The Bank of Canada finally announced the long-awaited rate hike Canadians expected. Interest rates rose for the first time since 2018 from its pandemic stance of 0.25%. This was the lowest the rate had been since 2008 after the financial crisis. Now, the rate has doubled to 0.5%.
Why the increase?
The rate increase was put in place to fight rising inflation. The relationship between interest rates and inflation works out this way. When interest rates are low, people are able to borrow more money. Whether it’s for buying a home or to use for investments, Canadians can borrow and therefore spend more. This allows the economy to grow, but also for inflation to rise.
The inverse is also true. When interest rates rise, Canadians aren’t able to borrow at those low rates any more. They may be tempted to start saving more because interest on their savings accounts is higher. With less spending, the economy slows, and inflation stops and even decreases.
How Canadians will feel it
When you think of borrowing, you likely think of a mortgage. That’s exactly where Canadians are likely to start feeling this first. Ultra-low interest rates led to a flurry of investment in the Canadian housing market over the last two years. But the rate hike could put a stop to that.
Now granted, rates are still low, but the Bank of Canada warned more are coming to slow inflation. So if you’re looking to get into the housing market, those rates aren’t bound to last long. Fixed rate mortgages will see no immediate impact, but when they come up for renewal those rates could be higher.
Variable rates have started becoming popular as they remain low, but that could change as well. As interest rates rise, your payments will be going more and more to interest and less to your principal. That will make it harder to pay off your mortgage sooner.
What about your stock portfolio?
This is a fickle part about interest rates. On the one hand, businesses won’t actually feel the impact of the rise in interest rates straight away. If the economy slows, it won’t be until the next few quarters that a decrease in business could occur. But it could happen.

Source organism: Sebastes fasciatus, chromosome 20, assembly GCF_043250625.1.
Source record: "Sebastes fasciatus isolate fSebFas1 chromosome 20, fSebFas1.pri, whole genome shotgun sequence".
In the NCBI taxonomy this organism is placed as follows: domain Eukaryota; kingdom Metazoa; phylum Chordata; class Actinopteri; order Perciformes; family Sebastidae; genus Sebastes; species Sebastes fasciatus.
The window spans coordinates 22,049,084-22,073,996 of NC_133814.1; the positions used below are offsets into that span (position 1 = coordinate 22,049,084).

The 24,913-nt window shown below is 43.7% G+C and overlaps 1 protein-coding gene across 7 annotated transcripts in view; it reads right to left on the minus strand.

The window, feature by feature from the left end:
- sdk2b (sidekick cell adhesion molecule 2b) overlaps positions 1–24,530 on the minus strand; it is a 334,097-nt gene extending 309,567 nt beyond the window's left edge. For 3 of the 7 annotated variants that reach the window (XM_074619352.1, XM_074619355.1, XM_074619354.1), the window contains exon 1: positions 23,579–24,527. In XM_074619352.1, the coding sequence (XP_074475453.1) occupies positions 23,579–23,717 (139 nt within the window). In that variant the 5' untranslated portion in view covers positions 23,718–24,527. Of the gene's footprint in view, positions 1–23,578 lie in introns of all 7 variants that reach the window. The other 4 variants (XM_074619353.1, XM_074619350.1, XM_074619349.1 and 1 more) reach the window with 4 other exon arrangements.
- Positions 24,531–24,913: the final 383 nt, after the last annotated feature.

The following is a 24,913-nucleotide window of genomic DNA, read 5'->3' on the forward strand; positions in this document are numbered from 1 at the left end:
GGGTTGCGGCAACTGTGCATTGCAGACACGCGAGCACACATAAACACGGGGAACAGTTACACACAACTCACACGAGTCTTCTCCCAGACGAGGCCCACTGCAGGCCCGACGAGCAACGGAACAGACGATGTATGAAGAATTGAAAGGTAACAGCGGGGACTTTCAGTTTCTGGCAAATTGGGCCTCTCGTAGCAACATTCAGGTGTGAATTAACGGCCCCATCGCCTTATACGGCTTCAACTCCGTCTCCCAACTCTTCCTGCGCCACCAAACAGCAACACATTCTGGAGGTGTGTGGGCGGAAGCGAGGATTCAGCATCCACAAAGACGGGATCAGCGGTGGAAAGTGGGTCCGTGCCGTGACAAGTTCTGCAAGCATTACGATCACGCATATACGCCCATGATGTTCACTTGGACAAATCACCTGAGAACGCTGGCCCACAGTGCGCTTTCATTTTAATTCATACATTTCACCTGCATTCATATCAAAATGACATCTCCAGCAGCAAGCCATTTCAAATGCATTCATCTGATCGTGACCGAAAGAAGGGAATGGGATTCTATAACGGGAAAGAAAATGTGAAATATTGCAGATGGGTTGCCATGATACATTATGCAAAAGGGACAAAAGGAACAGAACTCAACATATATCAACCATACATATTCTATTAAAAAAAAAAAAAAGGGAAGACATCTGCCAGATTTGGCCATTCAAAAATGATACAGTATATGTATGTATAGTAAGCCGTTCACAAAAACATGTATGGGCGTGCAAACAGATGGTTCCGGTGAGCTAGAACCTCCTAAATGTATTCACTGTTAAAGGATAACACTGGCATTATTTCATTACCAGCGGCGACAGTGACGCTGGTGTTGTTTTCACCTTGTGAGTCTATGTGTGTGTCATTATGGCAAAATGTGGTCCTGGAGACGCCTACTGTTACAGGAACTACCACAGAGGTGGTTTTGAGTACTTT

Yet the market isn’t run by earnings reports, it’s run by people. And people react to news like interest rate hikes. So the more hikes happen, the more the stock market could potentially slow. Higher interest rates unfortunately tend to affect the market almost immediately, especially when it comes to growth stocks.
A safe place to stay
But there is one sector that won’t feel this as badly: the financial sector. The more news about interest rates comes out, the better the Big Six Banks do. That’s why it’s a great time to consider buying up bank stocks as protection, and taking your earnings from growth stocks.
One of the best choices has to be Toronto-Dominion Bank (TSX:TD)(NYSE:TD) because you get the best of both worlds. TD stock continues to expand throughout the world, and that includes online as well. It continues to increase its dividends, and will likely do so again in the near future. You can now pick up a yield of 3.51% as of writing.
Furthermore, TD stock still trades at a valuable 13.02 times earnings. That’s despite hitting all-time highs recently. That’s even after reporting strong earnings for the most recent quarter. So among the bank stocks, I would highly consider TD stock to fight off inflation and the effects of rate hikes.